Since Dubai’s economic bubble spectacularly burst, many elements of life in the emirate appear to have changed. International and media perspectives relating to Dubai have certainly changed, along with local sentiment towards foreign nationals apparently. Everything from the property economy to the quality of life in Dubai appears to have diminished…
But is this a true reflection of what life’s like for expats still living and working in the emirate? Following the local police chief’s seemingly barbed remarks against the expatriate community in Dubai earlier this month, we thought we’d get in touch with a few expat readers living in the UAE and ask them whether life has got harder for them since it’s been all change in Dubai.
It seems that there has been more of a reality check than a clear and universal degradation of living and working conditions for Western expats, and that those who are employed in Dubai can still enjoy many of the trappings long associated with life in this affluent part of the world. It’s also true that elements of life have become harder for certain expatriate groups. If you’re thinking about going to live and work in Dubai, read on to discover what you can now expect.
Where once living in Dubai as an expat meant a tax-free, wealthy lifestyle where you were surrounded by affluence and excess, today’s Dubai offers a very much more modest environment for expats – although ‘modest’ in Dubai terms is certainly relative!
Dubai is still home to the biggest, greatest, tallest, most expensive, blah, blah, blah – but much less is made of Dubai’s superlative boasts because the world has seen its economy falter, read about its offshore islands sinking and heard about the local backlash against foreigner behaviour.
Now Dubai is an emirate approached with a little more trepidation, and perhaps appreciated with a little more respect by many.
Earlier this month much was made of the Chief of Police’s comments about a need to place a cap and curb on foreign workers entering Dubai – many have labelled his comments racist, but on speaking to one expatriate, we were told that actually, he has a point.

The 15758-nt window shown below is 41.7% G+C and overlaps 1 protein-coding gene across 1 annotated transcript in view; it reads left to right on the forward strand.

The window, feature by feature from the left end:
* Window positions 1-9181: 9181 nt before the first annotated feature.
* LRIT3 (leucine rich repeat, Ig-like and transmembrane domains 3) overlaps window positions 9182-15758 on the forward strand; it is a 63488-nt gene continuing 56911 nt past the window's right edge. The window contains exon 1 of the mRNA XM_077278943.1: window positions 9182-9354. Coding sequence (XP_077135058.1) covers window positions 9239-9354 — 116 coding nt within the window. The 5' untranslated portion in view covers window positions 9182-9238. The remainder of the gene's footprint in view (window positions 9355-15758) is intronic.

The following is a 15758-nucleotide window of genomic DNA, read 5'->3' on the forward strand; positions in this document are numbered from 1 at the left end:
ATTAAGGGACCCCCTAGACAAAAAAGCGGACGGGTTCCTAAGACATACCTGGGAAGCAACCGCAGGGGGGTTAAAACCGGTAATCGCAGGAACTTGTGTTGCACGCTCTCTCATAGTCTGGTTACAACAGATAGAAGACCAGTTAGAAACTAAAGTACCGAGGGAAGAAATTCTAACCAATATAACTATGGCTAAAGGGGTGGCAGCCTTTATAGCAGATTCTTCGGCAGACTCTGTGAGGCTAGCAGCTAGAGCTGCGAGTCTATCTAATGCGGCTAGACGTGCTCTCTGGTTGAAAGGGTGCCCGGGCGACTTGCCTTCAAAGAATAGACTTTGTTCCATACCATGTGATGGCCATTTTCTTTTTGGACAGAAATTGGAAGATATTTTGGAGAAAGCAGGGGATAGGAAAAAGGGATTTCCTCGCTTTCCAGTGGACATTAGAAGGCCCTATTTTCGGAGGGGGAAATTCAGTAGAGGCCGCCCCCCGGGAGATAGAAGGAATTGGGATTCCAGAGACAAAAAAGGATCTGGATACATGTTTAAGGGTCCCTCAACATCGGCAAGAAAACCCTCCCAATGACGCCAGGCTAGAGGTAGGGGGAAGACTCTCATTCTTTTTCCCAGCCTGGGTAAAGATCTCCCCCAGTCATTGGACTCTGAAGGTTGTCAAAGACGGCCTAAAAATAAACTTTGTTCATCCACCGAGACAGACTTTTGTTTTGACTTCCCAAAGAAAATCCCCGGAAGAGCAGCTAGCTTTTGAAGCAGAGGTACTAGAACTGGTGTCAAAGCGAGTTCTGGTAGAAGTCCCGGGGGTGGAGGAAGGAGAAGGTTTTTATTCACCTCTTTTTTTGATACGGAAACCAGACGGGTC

“Dubai’s local population only makes up something like 15% of the total in the emirate – that’s just wrong. Whilst there are those bitching and moaning and saying that Dubai wouldn’t ever have achieved anything without its massive foreign workforce, I do see that mass immigration has caused real problems in Dubai.
“On the one hand you cannot deny that without the often mistreated Asian community doing all the hard labour and menial jobs, and without the Westerners doing many of the professional and managerial jobs, Dubai would never have expanded and advanced so rapidly and so successfully. But on the other hand, it’s a fact that the locals are uncomfortable being in the minority, and that’s just not fair or right.
“I don’t know why anyone’s surprised that local Emiratis are uncomfortable with their immigrant heavy population. I for one am not surprised that there has been a tightening up on the enforcement of local laws and moral standards and that expats have been caught out by this.
“Back in the heyday it was almost as if any foreigner who came here thought they could behave as though Dubai was a debauched playground. Those who were earning the big money thought they could act like playboys and girls and get away with it. Thankfully that has changed and I for one think that’s a good thing.
“To directly answer the question posed, my life hasn’t got harder in Dubai – but life for those who took the emirate for granted or who believed in the fairytale and lived their life on the edge of their financial abilities have really suffered.”